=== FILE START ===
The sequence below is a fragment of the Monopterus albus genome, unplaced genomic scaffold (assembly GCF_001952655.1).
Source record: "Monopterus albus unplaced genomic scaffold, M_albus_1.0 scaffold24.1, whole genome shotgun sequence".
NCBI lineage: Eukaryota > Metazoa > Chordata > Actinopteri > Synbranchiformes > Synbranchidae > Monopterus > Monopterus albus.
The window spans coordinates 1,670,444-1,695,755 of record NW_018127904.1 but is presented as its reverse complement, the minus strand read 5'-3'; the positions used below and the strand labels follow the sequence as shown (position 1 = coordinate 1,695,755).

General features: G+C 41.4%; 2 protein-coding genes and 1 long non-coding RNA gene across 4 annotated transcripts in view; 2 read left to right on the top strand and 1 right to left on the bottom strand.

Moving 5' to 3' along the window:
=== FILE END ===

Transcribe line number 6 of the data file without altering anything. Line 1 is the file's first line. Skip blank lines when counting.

Moving 5' to 3' along the window: